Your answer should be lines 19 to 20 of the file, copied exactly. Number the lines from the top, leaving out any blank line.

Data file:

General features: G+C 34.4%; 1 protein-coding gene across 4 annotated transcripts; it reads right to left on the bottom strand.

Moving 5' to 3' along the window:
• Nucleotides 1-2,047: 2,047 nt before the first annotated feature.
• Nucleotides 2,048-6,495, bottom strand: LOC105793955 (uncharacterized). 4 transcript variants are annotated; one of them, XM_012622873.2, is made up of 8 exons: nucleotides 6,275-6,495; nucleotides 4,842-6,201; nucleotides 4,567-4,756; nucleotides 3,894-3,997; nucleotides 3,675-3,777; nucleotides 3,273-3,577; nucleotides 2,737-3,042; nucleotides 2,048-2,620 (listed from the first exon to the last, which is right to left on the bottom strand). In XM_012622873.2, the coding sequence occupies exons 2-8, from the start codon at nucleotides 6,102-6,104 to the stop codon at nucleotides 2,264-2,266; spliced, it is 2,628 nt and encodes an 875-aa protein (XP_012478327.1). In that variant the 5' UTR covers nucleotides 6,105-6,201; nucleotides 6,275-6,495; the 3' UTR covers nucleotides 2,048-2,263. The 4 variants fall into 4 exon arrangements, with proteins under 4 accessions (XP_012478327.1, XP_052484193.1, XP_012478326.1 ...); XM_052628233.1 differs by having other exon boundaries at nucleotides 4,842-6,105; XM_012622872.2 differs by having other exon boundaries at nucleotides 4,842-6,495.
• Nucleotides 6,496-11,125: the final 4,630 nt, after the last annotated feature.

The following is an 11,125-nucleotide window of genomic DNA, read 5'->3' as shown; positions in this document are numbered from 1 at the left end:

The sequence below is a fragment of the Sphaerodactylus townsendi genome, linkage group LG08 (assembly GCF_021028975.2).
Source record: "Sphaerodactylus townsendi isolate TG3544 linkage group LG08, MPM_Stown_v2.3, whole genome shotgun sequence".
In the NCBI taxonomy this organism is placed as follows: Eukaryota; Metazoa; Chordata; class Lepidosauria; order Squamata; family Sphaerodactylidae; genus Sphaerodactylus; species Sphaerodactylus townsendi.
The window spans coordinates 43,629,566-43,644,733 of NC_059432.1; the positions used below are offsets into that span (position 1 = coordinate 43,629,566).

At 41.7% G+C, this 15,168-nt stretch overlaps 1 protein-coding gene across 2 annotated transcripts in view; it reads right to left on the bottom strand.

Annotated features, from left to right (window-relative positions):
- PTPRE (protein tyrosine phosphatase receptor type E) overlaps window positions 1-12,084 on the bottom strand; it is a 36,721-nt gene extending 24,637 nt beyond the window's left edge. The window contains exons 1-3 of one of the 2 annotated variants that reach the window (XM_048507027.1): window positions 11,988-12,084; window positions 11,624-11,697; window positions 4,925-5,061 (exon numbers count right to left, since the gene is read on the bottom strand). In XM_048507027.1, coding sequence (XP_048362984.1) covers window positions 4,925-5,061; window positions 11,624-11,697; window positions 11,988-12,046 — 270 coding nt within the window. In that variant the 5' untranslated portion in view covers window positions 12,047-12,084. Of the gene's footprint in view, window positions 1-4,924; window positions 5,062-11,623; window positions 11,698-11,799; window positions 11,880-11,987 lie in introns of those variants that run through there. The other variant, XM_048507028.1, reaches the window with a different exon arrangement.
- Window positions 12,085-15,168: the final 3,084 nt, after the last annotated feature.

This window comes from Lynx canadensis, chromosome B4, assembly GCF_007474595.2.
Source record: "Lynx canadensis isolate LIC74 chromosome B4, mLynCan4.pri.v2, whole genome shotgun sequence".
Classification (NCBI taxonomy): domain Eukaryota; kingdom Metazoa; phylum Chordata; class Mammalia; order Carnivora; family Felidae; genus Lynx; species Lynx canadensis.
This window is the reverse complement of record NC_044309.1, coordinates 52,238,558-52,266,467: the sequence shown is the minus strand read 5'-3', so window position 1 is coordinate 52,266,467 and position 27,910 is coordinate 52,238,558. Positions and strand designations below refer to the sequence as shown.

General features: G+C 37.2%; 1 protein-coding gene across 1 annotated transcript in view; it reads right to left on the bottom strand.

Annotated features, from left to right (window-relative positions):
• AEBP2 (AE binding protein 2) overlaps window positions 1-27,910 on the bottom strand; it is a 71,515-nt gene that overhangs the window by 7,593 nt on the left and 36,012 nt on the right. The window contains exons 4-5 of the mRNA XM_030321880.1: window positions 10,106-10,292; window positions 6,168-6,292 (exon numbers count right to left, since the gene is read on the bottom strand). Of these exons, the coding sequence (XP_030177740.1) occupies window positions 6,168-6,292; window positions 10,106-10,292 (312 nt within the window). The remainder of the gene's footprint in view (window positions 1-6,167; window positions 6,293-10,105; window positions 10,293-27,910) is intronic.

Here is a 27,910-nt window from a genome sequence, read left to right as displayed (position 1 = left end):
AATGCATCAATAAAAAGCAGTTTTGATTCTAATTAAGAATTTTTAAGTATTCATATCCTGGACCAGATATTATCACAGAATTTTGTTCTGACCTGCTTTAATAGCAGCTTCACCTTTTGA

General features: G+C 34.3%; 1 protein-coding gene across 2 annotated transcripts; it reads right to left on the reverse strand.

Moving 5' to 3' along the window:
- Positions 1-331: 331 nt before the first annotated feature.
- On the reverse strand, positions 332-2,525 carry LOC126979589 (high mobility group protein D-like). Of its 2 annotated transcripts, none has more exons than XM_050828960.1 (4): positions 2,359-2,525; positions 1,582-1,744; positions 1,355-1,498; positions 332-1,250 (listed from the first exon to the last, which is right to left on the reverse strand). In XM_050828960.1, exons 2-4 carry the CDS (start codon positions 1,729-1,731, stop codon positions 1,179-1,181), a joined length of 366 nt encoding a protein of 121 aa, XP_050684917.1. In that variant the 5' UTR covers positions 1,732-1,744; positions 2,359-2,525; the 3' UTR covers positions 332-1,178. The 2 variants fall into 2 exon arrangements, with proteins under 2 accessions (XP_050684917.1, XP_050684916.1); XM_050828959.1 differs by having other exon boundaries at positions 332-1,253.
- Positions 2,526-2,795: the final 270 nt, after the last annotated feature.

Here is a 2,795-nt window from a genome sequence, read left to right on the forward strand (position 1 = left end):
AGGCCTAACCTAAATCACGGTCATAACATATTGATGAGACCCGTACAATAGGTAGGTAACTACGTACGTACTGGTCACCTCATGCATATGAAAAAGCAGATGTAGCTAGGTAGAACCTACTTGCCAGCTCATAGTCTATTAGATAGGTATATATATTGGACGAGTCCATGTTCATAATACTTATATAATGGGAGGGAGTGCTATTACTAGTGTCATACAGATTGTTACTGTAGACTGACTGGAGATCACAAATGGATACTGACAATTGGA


General features: G+C 37.2%; 1 protein-coding gene across 1 annotated transcript in view; it reads right to left on the bottom strand.

Annotated features, from left to right (window-relative positions):